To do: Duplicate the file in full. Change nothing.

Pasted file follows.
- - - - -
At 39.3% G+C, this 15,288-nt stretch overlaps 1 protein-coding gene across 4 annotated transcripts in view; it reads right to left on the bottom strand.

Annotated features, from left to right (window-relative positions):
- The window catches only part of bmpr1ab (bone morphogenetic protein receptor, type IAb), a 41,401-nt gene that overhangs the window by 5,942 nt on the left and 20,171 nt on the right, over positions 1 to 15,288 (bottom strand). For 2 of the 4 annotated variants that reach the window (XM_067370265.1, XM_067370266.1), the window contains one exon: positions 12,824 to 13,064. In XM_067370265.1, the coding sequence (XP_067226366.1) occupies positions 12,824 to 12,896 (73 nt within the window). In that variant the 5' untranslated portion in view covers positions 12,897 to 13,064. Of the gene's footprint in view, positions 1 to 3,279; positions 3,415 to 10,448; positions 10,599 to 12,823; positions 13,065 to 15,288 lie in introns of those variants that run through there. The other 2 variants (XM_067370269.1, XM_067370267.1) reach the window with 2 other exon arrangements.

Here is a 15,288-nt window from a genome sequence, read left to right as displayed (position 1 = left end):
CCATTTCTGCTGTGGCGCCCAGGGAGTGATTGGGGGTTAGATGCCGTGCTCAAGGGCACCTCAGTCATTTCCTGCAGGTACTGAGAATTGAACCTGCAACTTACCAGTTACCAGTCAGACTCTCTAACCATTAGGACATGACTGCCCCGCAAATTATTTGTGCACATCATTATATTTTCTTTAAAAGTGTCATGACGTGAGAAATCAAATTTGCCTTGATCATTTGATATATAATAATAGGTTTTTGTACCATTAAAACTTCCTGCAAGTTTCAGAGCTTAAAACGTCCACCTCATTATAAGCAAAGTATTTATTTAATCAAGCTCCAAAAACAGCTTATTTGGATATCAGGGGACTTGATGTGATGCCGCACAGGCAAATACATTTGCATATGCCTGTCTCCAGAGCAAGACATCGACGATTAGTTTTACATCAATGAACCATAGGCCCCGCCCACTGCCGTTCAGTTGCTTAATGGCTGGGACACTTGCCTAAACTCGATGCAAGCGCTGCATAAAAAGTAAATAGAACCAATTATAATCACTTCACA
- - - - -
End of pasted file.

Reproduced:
At 39.3% G+C, this 15,288-nt stretch overlaps 1 protein-coding gene across 4 annotated transcripts in view; it reads right to left on the bottom strand.

Annotated features, from left to right (window-relative positions):
- The window catches only part of bmpr1ab (bone morphogenetic protein receptor, type IAb), a 41,401-nt gene that overhangs the window by 5,942 nt on the left and 20,171 nt on the right, over positions 1 to 15,288 (bottom strand). For 2 of the 4 annotated variants that reach the window (XM_067370265.1, XM_067370266.1), the window contains one exon: positions 12,824 to 13,064. In XM_067370265.1, the coding sequence (XP_067226366.1) occupies positions 12,824 to 12,896 (73 nt within the window). In that variant the 5' untranslated portion in view covers positions 12,897 to 13,064. Of the gene's footprint in view, positions 1 to 3,279; positions 3,415 to 10,448; positions 10,599 to 12,823; positions 13,065 to 15,288 lie in introns of those variants that run through there. The other 2 variants (XM_067370269.1, XM_067370267.1) reach the window with 2 other exon arrangements.

Here is a 15,288-nt window from a genome sequence, read left to right as displayed (position 1 = left end):
CCATTTCTGCTGTGGCGCCCAGGGAGTGATTGGGGGTTAGATGCCGTGCTCAAGGGCACCTCAGTCATTTCCTGCAGGTACTGAGAATTGAACCTGCAACTTACCAGTTACCAGTCAGACTCTCTAACCATTAGGACATGACTGCCCCGCAAATTATTTGTGCACATCATTATATTTTCTTTAAAAGTGTCATGACGTGAGAAATCAAATTTGCCTTGATCATTTGATATATAATAATAGGTTTTTGTACCATTAAAACTTCCTGCAAGTTTCAGAGCTTAAAACGTCCACCTCATTATAAGCAAAGTATTTATTTAATCAAGCTCCAAAAACAGCTTATTTGGATATCAGGGGACTTGATGTGATGCCGCACAGGCAAATACATTTGCATATGCCTGTCTCCAGAGCAAGACATCGACGATTAGTTTTACATCAATGAACCATAGGCCCCGCCCACTGCCGTTCAGTTGCTTAATGGCTGGGACACTTGCCTAAACTCGATGCAAGCGCTGCATAAAAAGTAAATAGAACCAATTATAATCACTTCACA